Early on, Musk helped recruit Ilja Sutskever as the company’s chief scientist. The hiring was a coup. Sutskever is an industry legend, dating back to his neural network research at the University of Toronto and continuing at Google, where he worked in the company’s Google Brain lab.
In a podcast earlier this month, Musk said he decided to fund OpenAI and personally recruited Sutskever away from Google because he was concerned that the search giant was developing AI without concern for security. Musk’s hope was to slow down Google. Musk added that Sutskever’s hiring ended his friendship with Google founder Larry Page. However, Musk himself later became estranged from Altman, leaving OpenAI in 2018 and cutting it off from further funding.
Altman needed money, and venture capital firms and big tech companies were interested in backing ambitious AI efforts. To leverage the capital, he created a new subsidiary for the nonprofit, which he described as a “limited profit” company. The for-profit arm of OpenAI would raise money from investors, but promised that if its revenue reached a certain level — initially 100 times the investment of early backers — anything beyond would be donated to the nonprofit.
Despite his position as founder and CEO, Altman has said he owns no stock in the company, framing this as part of the company’s philanthropy. But of course this would-be charity had also sold 49 percent of its equity to Microsoft, which was not granted a single seat on its board. Altman suggested in an interview earlier this year that Microsoft’s only way to control the company would be to disconnect the servers OpenAI leased. “I think they will honor their agreement,” he said at the time.
The ultimate power of the company rested with the board of directors, which included Altman, Sutskever and president Greg Brockman. Other members included Quora Inc. CEO Adam D’Angelo, tech entrepreneur Tasha McCauley, and Helen Toner, director of strategy at Georgetown’s Center for Security and Emerging Technologies. McCauley and Toner both had ties to powerful altruistic organizations. Toner had previously worked at Open Philanthropy; McCauley serves on the boards of Effective Ventures and 80,000 Hours.
OpenAI is not the only ambitious technology project housed within a non-profit organization. The Mozilla web browser, the Signal messaging app and the Linux operating system are all developed by nonprofits, and before selling his company to Musk, Twitter founder Jack Dorsey complained that the social network was owned by investors. But open source projects are notoriously difficult to manage, and OpenAI operated on a larger scale and more ambitiously than any technology organization before it. This, along with reports of the company’s extreme financial success, created a backlash that, in retrospect, was almost inevitable.
In February, Musk lamented at X that OpenAI was no longer “a counterweight to Google, but has now become the largest profitable closed-source company, effectively controlled by Microsoft.” He echoed those complaints during a recent appearance on Lex Fridman’s podcast, adding that the company’s pursuit of profit “wasn’t good karma.”
At the same time, Altman pursued side projects that had the potential to enrich him and his investors, but were not under the control of OpenAI’s security-conscious board. There was Worldcoin, his eyeball-scanning crypto project that launched in July and was touted as a possible universal basic income system to offset AI-related job losses. Altman also explored starting his own artificial intelligence chipmaker and pitched Middle Eastern sovereign wealth funds for an investment that could reach tens of billions of dollars, according to a person familiar with the plan. He also floated a potential multibillion-dollar investment by SoftBank Group Corp., led by Japanese billionaire and tech investor Masayoshi Son, in a company he planned to set up with former Apple design guru Jony Ive to make artificial intelligence-oriented hardware.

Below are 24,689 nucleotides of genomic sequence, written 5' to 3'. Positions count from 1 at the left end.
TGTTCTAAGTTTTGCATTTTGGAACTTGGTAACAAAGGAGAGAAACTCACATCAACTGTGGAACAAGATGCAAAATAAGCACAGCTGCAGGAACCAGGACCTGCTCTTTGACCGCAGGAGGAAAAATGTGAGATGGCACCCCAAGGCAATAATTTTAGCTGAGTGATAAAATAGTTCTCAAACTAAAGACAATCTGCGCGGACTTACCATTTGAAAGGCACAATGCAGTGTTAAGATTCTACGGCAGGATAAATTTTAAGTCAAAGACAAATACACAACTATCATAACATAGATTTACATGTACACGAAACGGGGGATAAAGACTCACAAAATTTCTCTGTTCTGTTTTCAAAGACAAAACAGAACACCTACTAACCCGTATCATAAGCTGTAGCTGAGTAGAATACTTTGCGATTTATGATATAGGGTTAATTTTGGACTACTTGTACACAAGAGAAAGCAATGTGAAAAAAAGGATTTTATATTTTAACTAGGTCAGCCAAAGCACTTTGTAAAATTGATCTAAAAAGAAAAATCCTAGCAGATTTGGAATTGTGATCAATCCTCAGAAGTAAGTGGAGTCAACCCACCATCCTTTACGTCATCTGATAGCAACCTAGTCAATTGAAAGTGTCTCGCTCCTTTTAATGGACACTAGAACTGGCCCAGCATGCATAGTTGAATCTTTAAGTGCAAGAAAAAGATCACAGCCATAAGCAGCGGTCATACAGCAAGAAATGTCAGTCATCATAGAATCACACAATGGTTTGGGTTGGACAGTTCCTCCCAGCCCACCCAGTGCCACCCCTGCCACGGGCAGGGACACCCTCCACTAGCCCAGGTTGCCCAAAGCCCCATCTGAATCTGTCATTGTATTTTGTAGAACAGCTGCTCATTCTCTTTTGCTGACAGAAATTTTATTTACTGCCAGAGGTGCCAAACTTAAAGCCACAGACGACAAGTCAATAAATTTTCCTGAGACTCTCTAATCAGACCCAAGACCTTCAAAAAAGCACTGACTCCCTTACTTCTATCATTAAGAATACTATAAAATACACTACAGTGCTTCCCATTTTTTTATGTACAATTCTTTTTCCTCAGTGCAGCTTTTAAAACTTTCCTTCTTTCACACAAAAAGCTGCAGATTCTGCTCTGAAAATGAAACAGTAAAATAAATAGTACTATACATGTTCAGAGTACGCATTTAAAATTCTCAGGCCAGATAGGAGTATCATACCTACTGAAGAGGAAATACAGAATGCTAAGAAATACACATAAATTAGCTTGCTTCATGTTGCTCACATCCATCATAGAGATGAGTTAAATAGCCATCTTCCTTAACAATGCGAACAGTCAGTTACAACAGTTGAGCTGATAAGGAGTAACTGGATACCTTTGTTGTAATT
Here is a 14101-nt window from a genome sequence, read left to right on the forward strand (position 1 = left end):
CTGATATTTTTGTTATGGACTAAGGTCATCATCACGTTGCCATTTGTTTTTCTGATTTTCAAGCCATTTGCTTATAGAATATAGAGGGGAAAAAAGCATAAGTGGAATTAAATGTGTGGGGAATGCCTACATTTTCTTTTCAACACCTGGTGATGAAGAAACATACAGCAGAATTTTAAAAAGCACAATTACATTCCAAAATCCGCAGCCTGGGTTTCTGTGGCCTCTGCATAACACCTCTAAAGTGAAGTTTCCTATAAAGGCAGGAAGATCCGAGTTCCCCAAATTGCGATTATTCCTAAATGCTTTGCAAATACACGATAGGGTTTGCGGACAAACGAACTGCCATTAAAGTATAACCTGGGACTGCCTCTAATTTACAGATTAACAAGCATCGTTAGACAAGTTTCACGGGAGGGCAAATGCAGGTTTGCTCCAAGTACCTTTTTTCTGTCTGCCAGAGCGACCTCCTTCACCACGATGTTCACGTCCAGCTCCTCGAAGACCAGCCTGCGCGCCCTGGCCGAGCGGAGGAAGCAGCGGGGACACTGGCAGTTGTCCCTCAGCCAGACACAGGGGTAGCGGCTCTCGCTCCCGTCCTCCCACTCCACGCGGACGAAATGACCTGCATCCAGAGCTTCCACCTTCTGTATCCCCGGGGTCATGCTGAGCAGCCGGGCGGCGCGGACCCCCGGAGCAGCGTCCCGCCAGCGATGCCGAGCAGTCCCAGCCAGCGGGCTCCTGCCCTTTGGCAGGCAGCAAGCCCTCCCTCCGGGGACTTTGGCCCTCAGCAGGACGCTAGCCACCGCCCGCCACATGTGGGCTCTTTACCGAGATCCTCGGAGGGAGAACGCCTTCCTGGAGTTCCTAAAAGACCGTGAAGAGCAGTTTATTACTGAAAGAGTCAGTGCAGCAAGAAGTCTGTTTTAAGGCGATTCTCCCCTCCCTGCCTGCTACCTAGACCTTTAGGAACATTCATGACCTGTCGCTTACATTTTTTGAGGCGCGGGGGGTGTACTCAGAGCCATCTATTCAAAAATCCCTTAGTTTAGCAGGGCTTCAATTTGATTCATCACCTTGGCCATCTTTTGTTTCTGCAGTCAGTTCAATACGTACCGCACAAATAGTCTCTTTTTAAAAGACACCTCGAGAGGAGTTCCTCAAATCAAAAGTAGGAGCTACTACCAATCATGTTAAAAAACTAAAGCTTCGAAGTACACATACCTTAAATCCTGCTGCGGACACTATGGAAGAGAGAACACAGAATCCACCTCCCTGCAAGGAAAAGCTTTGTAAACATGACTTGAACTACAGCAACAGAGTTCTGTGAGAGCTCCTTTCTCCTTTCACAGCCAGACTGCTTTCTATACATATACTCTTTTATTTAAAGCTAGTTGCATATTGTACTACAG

These efforts, along with the growing success of the for-profit organization, put Altman at odds with Sutskever, who was increasingly vocal about security concerns. In July, Sutskever formed a new team at the company focused on curbing future “super-intelligent” artificial intelligence systems. Tensions with Altman intensified in October when, according to a source familiar with the relationship, Altman moved to reduce Sutskever’s role in the company, which rubbed Sutskever the wrong way and spread to the company’s board.
At the Nov. 6 event, Altman made several announcements that infuriated Sutskever and people sympathetic to his views, the source said. Among them: custom versions of ChatGPT that let anyone create chatbots that would perform specialized tasks. OpenAI has said that it would eventually allow these custom GPTs to function independently once created by the user. Competing companies offer similar independent agents, but they’re a red flag for security advocates.
In the following days, Sutskever brought his concerns to the board. According to Brockman’s account posted to X, Sutskever texted Altman on the evening of Nov. 16, inviting him to join a video call with the board the next day. Brockman was not invited. At noon the next day, Altman showed up and was told he was fired. A minute later the announcement went off and chaos ensued.
Uncertainty that continued over the weekend threatened OpenAI’s increased valuation and Microsoft’s stock price, which fell sharply after the market closed on Friday. “It’s a disruption that could slow the pace of innovation, and it’s not good for Microsoft,” said Rishi Jaluria, an analyst at RBC Capital Markets. “OpenAI progressed at breakneck speed.”
Meanwhile, companies dependent on OpenAI’s software were hastily eyeing competing technologies, such as Meta Plaforms Inc.’s large language model known as Llama. “As a start-up, we are now worried. Do we continue with them or not?” said Amr Awadallah, CEO of Vectara, which creates chatbots for business data.
He said the choice to pursue OpenAI or seek a competitor would depend on the company’s and Microsoft’s assurances. “We need Microsoft to speak up and say everything is stable and we will continue to focus on our customers and partners,” Awadallah said. “We need to hear something like that to restore our confidence.”
As Altman and his allies tried to stage a comeback Sunday, Musk posted on X that he was “very concerned. Ilya has a good moral compass and is not looking for power. He wouldn’t take such drastic action unless he felt it was absolutely necessary.” Sutskever later told staff that the decision to hire Shear was a clear sign that Altman was not coming back.